Difference between a Felony and Misdemeanor

Felonies

A felony is the most serious type of criminal offense a person can commit. Felony crimes are typically punishable by more than one year in prison, lifetime imprisonment, and even by death. These crimes often involve physical bodily harm of another individual, sexually explicit actions, or large sums of money.

Common felony crimes include, but are not limited to, the following:

  1. Homicide
  2. Rape
  3. Grand theft
  4. Embezzlement
  5. Kidnapping
  6. Possession of child pornography
  7. Drug trafficking

Third-degree felonies are punishable by a maximum prison sentence of five years, five years’ probation, and a fine of up to $5,000. Second-degree felonies are punishable by a maximum prison sentence of 15 years, 15 years’ probation, and a fine of up to $10,000. First-degree felonies result in a maximum prison sentence of 25 years, 25 years’ probation, and a fine of up to $10,000. Life felonies result in a lifetime prison sentence, without the possibility of parole, lifetime probation, and a fine of up to $15,000. Capital felonies are punishable by death or life in prison without parole.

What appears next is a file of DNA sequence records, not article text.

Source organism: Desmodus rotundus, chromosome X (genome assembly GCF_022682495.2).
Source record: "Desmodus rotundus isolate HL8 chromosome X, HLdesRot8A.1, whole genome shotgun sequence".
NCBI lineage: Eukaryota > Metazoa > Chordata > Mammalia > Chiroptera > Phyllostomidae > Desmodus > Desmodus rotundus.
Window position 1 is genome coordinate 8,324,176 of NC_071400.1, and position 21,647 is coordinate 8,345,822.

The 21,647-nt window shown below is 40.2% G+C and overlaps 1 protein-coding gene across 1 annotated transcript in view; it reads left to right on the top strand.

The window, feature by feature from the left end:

Misdemeanors

Misdemeanors are criminal offenses that are less serious than felony crimes. This type of crime is typically punishable by a jail sentence, as opposed to prison time. Misdemeanors do not involve serious bodily harm to another individual and large sums of money.

Common misdemeanor crimes include, but are not limited to, the following:

  1. Drunk driving
  2. Shoplifting
  3. Traffic violations
  4. Indecent exposure
  5. Disorderly conduct
  6. Prostitution

Second-degree misdemeanors are punishable by a maximum jail sentence of 60 days and a $500 fine. First-degree misdemeanors result in a maximum jail sentence of one year and a $1,000 fine.


To discuss your case with our Seminole County criminal defense lawyers, request a free consultation with The Law Office of David A. Webster, P.A. today.